Court of Appeal rejects suggestion that validity of floating charge depends upon availability of uncharged assets

Court of Appeal rejects suggestion that validity of floating charge depends upon availability of uncharged assets

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The Court of Appeal has recently determined that a floating charge will be valid even if, at the time when it is created, there are no unencumbered assets for it to attach to.

The relevant case can be read in full at the following link:

Here we briefly summarise the facts of the case and the main points arising from it.

1.   Case background

The claimant shareholder, SAW (SW) 2010 Limited (“SAW”), acquired Property Edge Lettings Limited (“PELL”) in December 2007 and granted PELL a long lease of a residential apartment block in Exeter known as Bartholomew House.

PELL subsequently borrowed a £1.25m buy-to-let loan from Capital Home Loans Limited (“CHL”) in December 2007, secured by six charges over each of the flats within Bartholomew House (collectively, the “CHL Charge”). Under the terms of the CHL Charge, PELL charged the relevant apartment by way of legal mortgage, the rental income by way of fixed charge and the remainder of PELL’s undertaking, property and assets by way of floating charge. As is quite common, the CHL Charge benefited from a negative pledge and an automatic crystallisation provision (the latter providing that if, without CHL’s consent, PELL created any security over any assets subject to the floating charge, the floating charge would automatically be elevated without notice into a fixed charge).

As you might have guessed, PELL subsequently did precisely what it had undertaken not to do. So just one year after grating the CHL Charge, PELL borrowed new monies from the Derbyshire Building Society (“DBS”, as subsequently succeeded by Nationwide), on this occasion to acquire development land in Bude, Cornwall. The loans were secured by a first fixed charge over the development property (the “Nationwide Fixed Charge”) and a first ranking mortgage debenture (the “Nationwide Debenture”) each dated 9 May 2008. The Nationwide Debenture purported to be a qualifying floating charge for the purposes of paragraph 14 of Schedule B1 to the Insolvency Act 1986.

Not long thereafter, PELL suffered financial difficulties and Nationwide appointed the first respondents as administrators. SAW and one of PELL’s other creditors sought to challenge that appointment.

2.   Outcome

The main argument raised by counsel to the appellants rested on the fact that the Nationwide Fixed Charge had been granted during the morning of 9 May 2008 and the Nationwide Debenture later that day. This was important, so the argument went, since it meant that the entry into of the Nationwide Fixed Charge earlier that day had triggered the automatic crystallisation provision in the CHL Charge. As such, by the time the Nationwide Debenture was entered into in the afternoon, all of the assets of PELL were already subject to fixed security, with the result that there were no longer any floating assets available to be secured by way of floating charge.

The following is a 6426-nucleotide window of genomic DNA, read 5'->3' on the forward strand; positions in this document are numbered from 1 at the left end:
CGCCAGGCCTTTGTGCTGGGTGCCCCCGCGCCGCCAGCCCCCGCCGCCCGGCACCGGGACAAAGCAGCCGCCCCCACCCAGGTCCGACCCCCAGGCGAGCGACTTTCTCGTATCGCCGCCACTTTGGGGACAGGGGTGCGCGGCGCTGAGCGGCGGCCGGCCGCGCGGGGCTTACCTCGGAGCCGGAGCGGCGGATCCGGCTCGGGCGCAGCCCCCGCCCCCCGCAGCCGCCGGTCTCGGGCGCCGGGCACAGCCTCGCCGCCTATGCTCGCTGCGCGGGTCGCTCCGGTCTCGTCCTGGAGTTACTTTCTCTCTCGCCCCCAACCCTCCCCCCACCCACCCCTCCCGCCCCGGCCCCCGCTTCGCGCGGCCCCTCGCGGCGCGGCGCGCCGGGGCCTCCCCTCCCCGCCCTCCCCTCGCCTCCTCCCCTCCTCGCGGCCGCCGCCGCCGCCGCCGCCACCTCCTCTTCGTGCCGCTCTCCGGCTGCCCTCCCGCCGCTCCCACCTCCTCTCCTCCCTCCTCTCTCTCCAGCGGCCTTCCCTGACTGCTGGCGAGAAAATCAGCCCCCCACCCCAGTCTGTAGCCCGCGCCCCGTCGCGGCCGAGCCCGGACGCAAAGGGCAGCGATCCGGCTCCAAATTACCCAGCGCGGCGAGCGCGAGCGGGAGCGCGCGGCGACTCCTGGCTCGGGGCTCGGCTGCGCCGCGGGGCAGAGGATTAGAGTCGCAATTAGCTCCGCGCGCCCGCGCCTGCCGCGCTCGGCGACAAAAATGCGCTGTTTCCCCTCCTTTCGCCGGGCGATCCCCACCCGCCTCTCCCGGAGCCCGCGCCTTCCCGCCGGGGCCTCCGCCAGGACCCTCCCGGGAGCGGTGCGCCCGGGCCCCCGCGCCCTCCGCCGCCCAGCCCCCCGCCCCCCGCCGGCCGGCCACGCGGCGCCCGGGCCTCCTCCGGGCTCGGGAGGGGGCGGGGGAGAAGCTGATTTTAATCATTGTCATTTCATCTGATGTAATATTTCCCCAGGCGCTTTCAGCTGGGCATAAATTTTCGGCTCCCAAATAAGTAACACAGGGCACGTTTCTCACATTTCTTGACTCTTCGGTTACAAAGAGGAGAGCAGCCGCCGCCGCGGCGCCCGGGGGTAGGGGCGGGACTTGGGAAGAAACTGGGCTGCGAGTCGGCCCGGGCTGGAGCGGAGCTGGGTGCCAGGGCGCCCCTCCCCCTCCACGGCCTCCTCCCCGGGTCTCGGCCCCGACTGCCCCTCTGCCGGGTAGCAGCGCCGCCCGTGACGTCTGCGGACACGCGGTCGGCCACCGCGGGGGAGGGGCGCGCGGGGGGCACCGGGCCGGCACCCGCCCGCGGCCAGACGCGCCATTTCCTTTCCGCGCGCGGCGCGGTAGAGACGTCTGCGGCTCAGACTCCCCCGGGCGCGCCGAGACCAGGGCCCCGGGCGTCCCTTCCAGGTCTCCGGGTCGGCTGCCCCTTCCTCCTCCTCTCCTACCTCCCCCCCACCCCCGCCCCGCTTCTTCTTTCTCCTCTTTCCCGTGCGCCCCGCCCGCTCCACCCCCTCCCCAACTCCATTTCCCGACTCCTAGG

This argument was rejected by Briggs LJ in the Court of Appeal. He concluded that there was nothing in the relevant caselaw that “lends any support to [the] central submission that the validity of an instrument as a floating charge, at the time of its creation, depends upon the existence of uncharged assets of the company creating it, or upon a power in the company to acquire assets in the future, free from any fixed charge arising from the crystallisation of a prior floating charge

Briggs LJ went on to give two examples of where a floating charge might be created even where there are no assets to which it might attach at the time of creation. The first was where a newly-created company grants a floating charge to secure working capital, before it has any significant assets on which the floating charge might bite. The second was where a prior fixed charge exists over all or part of a company’s assets, but a second floating charge attaches to the company’s equity of redemption under the fixed charge.

The second argument raised by counsel to the appellants was that a second floating charge was unenforceable for as long as the assets to which it related were the subject of any prior security, whether fixed or floating. This argument was also rejected by the Court of Appeal.

3.   Summary

This will be a welcome decision to players in the loan markets, since companies often grant multiple charges to different classes of creditor, often over the same pool of assets. What was interesting about this case is that neither PELL nor DBS obtained the consent of CHL to the granting of the subsequent Nationwide Fixed Charge or the Nationwide Debenture. Although CHL did not object to Nationwide’s appointment of administrators, the facts of the case were such so as to give the appellants reason to challenge that appointment.

Ordinarily, where subsequent floating charges are created, letters of non-crystallisation and consents are often obtained from prior-ranking security holders. If that had been the case here, it would seem to us that the appellants would have had little case to argue in the first place. That said, this case very helpfully confirms that taking such steps (whilst obviously helpful to avoid breaches of contractual obligations) are not necessarily essential in order to ensure the validity of a subsequent charge.

Head of Banking and Finance, Jonathan Porteous, commented: “This case provides welcome reassurance to lenders and borrowers alike, ensuring that it does that floating charges will remain a popular feature within the security toolkit for many secured lenders”.   

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